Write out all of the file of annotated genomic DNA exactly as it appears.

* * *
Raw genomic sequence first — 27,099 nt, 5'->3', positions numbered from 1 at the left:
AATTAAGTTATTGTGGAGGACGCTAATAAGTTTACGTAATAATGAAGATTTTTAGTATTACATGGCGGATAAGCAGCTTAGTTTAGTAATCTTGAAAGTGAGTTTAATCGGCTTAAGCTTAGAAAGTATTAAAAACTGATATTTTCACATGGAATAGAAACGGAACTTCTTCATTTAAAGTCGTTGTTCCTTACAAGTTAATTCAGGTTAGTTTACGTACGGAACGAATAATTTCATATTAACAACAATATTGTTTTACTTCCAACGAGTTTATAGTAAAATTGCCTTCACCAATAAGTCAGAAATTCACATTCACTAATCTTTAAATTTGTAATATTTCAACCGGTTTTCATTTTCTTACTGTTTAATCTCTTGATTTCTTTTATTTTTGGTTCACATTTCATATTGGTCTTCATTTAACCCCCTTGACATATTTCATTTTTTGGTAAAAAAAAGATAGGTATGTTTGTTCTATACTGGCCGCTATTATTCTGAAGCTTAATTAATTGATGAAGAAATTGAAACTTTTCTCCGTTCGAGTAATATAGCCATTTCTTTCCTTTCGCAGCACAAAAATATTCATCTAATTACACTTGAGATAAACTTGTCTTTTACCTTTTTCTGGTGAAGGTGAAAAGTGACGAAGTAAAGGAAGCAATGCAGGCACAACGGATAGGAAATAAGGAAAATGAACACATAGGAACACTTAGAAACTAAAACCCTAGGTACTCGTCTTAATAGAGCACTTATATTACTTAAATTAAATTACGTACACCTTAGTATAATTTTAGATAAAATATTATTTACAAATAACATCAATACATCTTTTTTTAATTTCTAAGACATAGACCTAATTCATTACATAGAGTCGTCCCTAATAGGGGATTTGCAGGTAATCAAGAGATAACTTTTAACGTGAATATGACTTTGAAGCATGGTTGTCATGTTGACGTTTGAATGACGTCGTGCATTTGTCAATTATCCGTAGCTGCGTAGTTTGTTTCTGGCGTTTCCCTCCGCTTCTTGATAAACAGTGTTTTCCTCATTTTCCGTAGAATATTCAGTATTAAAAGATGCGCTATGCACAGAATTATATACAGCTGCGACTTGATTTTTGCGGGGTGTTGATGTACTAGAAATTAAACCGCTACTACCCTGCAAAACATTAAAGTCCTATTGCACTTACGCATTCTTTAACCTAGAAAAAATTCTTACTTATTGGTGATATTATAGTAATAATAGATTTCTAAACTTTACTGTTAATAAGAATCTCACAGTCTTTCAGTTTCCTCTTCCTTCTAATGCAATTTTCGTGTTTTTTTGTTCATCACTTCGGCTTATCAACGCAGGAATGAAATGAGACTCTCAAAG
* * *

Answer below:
Raw genomic sequence first — 27,099 nt, 5'->3', positions numbered from 1 at the left:
AATTAAGTTATTGTGGAGGACGCTAATAAGTTTACGTAATAATGAAGATTTTTAGTATTACATGGCGGATAAGCAGCTTAGTTTAGTAATCTTGAAAGTGAGTTTAATCGGCTTAAGCTTAGAAAGTATTAAAAACTGATATTTTCACATGGAATAGAAACGGAACTTCTTCATTTAAAGTCGTTGTTCCTTACAAGTTAATTCAGGTTAGTTTACGTACGGAACGAATAATTTCATATTAACAACAATATTGTTTTACTTCCAACGAGTTTATAGTAAAATTGCCTTCACCAATAAGTCAGAAATTCACATTCACTAATCTTTAAATTTGTAATATTTCAACCGGTTTTCATTTTCTTACTGTTTAATCTCTTGATTTCTTTTATTTTTGGTTCACATTTCATATTGGTCTTCATTTAACCCCCTTGACATATTTCATTTTTTGGTAAAAAAAAGATAGGTATGTTTGTTCTATACTGGCCGCTATTATTCTGAAGCTTAATTAATTGATGAAGAAATTGAAACTTTTCTCCGTTCGAGTAATATAGCCATTTCTTTCCTTTCGCAGCACAAAAATATTCATCTAATTACACTTGAGATAAACTTGTCTTTTACCTTTTTCTGGTGAAGGTGAAAAGTGACGAAGTAAAGGAAGCAATGCAGGCACAACGGATAGGAAATAAGGAAAATGAACACATAGGAACACTTAGAAACTAAAACCCTAGGTACTCGTCTTAATAGAGCACTTATATTACTTAAATTAAATTACGTACACCTTAGTATAATTTTAGATAAAATATTATTTACAAATAACATCAATACATCTTTTTTTAATTTCTAAGACATAGACCTAATTCATTACATAGAGTCGTCCCTAATAGGGGATTTGCAGGTAATCAAGAGATAACTTTTAACGTGAATATGACTTTGAAGCATGGTTGTCATGTTGACGTTTGAATGACGTCGTGCATTTGTCAATTATCCGTAGCTGCGTAGTTTGTTTCTGGCGTTTCCCTCCGCTTCTTGATAAACAGTGTTTTCCTCATTTTCCGTAGAATATTCAGTATTAAAAGATGCGCTATGCACAGAATTATATACAGCTGCGACTTGATTTTTGCGGGGTGTTGATGTACTAGAAATTAAACCGCTACTACCCTGCAAAACATTAAAGTCCTATTGCACTTACGCATTCTTTAACCTAGAAAAAATTCTTACTTATTGGTGATATTATAGTAATAATAGATTTCTAAACTTTACTGTTAATAAGAATCTCACAGTCTTTCAGTTTCCTCTTCCTTCTAATGCAATTTTCGTGTTTTTTTGTTCATCACTTCGGCTTATCAACGCAGGAATGAAATGAGACTCTCAAAG